Occupational and Environmental Lead Exposure in Port Harcourt, Nigeria: Analysis of its association with renal function indices

  • D.D Alasia
  • P.C Emem-Chioma
  • S.F Wokoma

Abstract

Background: In spite of the high risk of lead exposure in Nigeria, there is a paucity of data on the occupational and environmental burden of lead exposure and its impact on human health especially its nephrotoxic effects. This study aims to assess the degree of occupational and environmental lead exposure in Port Harcourt Nigeria and the relationship between lead exposure and indices of renal function. Methods: A cross sectional comparative study of 190 adult subjects with occupational lead exposure and 80 matched controls. Blood lead was used as the biomarker of lead exposure. Serum urea, creatinine, uric acid, urine albumin and glomerular filtration rate were the renal function indices measured. Results: Occupationally lead exposed subjects had higher mean blood lead 50.37±24.58 ug/dl, than controls 41.40±26.85 ug/dl (p= 0.008). The  mean values of serum urea, creatinine and uric acid were significantly higher in study subjects compared to controls 3.06±0.81 mmol/L vs. 2.7±0.84 mmol/L (p = 0.002), 87.2±14.30 umol/L vs. 80.68±14.70 umol/L (p = 0.001) and 271.93±71.18 umol/L vs. 231.1±62.70 umol/L (p = 0.000) respectively. Creatinine clearance was significantly lower in subjects compared to controls 98.86±21.26 ml/min/1.72m2 vs.108.18±25.16 ml/min/1.72m2 (p = 0.002). Blood lead correlated  positively only with blood urea [r = .031, r2 = .017, p = .031] and negatively [r = -.144, r2 = .021, p = .018] with serum phosphate. Conclusion: The level of environmental and occupational lead exposure in Port Harcourt, Nigeria is high, with occupational lead exposure increasing the risk of lead toxicity and renal function impairment.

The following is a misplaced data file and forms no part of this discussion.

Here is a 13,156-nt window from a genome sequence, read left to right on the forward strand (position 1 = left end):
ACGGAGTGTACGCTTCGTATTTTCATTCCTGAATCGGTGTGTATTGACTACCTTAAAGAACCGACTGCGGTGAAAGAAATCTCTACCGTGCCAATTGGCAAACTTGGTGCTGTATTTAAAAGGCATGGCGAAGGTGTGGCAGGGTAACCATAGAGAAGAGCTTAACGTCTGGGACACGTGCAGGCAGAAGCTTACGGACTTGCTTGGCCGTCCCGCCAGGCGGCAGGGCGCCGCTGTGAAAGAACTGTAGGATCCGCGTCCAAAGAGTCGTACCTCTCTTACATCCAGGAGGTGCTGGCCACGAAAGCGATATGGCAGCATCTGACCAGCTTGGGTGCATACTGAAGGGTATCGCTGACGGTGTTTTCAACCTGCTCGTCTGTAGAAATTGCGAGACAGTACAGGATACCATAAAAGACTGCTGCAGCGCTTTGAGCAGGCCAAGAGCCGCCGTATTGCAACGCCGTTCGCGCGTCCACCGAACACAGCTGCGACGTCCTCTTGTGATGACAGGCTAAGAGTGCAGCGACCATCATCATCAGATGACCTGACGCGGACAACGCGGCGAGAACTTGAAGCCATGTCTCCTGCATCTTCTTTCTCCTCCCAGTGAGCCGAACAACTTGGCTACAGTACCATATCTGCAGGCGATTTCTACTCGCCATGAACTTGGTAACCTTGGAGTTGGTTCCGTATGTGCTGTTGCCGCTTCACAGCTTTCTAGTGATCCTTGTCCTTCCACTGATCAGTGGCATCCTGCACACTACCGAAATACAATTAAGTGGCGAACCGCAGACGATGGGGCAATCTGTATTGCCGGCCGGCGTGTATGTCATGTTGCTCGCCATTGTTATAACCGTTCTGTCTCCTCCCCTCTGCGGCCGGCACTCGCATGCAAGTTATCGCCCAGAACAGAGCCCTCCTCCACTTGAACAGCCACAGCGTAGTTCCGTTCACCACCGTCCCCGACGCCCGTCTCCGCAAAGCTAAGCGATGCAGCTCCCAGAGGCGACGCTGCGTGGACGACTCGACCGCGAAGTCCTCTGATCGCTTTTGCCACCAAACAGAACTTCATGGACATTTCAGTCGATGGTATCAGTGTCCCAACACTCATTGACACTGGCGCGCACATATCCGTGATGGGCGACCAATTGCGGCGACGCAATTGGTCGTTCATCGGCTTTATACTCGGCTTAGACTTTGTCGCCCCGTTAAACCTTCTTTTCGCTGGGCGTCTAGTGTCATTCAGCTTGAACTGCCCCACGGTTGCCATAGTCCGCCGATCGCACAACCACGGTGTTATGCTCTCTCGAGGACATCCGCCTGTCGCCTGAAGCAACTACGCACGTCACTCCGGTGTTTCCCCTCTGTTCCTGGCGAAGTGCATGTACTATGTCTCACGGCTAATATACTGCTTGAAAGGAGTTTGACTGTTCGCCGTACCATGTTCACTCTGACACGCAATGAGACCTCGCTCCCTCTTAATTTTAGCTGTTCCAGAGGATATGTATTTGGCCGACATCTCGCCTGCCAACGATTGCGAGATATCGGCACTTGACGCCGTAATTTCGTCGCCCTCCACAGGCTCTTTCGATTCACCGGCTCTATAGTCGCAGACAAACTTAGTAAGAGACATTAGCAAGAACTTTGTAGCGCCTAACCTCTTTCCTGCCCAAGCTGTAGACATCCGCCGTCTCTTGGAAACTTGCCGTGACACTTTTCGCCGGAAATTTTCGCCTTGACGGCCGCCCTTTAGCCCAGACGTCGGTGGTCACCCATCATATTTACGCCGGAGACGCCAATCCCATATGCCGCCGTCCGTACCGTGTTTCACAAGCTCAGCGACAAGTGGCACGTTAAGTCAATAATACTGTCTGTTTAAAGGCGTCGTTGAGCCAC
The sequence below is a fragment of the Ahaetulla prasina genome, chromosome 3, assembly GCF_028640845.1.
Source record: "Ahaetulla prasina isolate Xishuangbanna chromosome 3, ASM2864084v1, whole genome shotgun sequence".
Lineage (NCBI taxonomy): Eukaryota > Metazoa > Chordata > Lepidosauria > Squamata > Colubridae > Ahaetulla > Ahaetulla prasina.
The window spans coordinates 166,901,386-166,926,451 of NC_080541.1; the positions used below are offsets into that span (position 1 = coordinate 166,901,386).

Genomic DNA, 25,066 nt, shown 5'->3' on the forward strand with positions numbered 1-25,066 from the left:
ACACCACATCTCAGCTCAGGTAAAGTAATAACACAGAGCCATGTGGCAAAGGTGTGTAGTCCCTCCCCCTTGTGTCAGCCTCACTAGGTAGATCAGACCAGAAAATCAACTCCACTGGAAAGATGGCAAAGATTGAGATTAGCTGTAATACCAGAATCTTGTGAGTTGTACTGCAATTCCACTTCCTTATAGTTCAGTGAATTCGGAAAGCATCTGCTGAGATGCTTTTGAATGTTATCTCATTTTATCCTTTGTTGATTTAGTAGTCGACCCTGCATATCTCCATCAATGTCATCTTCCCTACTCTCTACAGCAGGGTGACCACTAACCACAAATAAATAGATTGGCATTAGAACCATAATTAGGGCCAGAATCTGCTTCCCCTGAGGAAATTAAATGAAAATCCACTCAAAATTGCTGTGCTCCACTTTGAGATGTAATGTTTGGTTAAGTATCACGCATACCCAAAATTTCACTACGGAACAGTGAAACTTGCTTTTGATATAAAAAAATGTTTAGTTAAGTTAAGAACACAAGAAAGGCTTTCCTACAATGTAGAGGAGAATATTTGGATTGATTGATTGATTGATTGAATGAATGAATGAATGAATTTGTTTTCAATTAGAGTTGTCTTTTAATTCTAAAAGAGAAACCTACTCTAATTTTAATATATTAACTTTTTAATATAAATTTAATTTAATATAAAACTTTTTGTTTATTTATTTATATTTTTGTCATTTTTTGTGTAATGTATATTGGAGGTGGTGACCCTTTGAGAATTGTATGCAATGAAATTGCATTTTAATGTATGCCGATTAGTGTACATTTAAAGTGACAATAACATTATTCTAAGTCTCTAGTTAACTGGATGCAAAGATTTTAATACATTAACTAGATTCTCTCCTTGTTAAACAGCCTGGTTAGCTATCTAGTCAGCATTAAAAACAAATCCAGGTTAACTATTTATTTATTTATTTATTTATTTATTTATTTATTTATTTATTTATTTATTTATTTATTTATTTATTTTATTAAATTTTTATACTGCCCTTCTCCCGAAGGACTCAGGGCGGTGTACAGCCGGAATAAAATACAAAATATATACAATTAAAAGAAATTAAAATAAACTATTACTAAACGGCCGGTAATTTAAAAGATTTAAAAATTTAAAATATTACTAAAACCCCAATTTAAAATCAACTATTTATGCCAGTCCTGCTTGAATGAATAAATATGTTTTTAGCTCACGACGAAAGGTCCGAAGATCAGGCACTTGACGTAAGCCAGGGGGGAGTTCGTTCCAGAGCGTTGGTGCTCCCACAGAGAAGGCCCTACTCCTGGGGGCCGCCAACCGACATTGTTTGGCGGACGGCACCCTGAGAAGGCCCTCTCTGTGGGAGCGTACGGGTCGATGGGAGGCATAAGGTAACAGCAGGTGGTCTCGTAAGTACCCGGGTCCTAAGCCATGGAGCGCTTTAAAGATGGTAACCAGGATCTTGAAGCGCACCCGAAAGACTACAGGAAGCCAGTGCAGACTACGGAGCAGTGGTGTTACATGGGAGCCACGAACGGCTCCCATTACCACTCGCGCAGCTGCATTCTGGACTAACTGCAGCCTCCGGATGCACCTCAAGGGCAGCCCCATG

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eISSN: 2667-0526
print ISSN: 1115-2613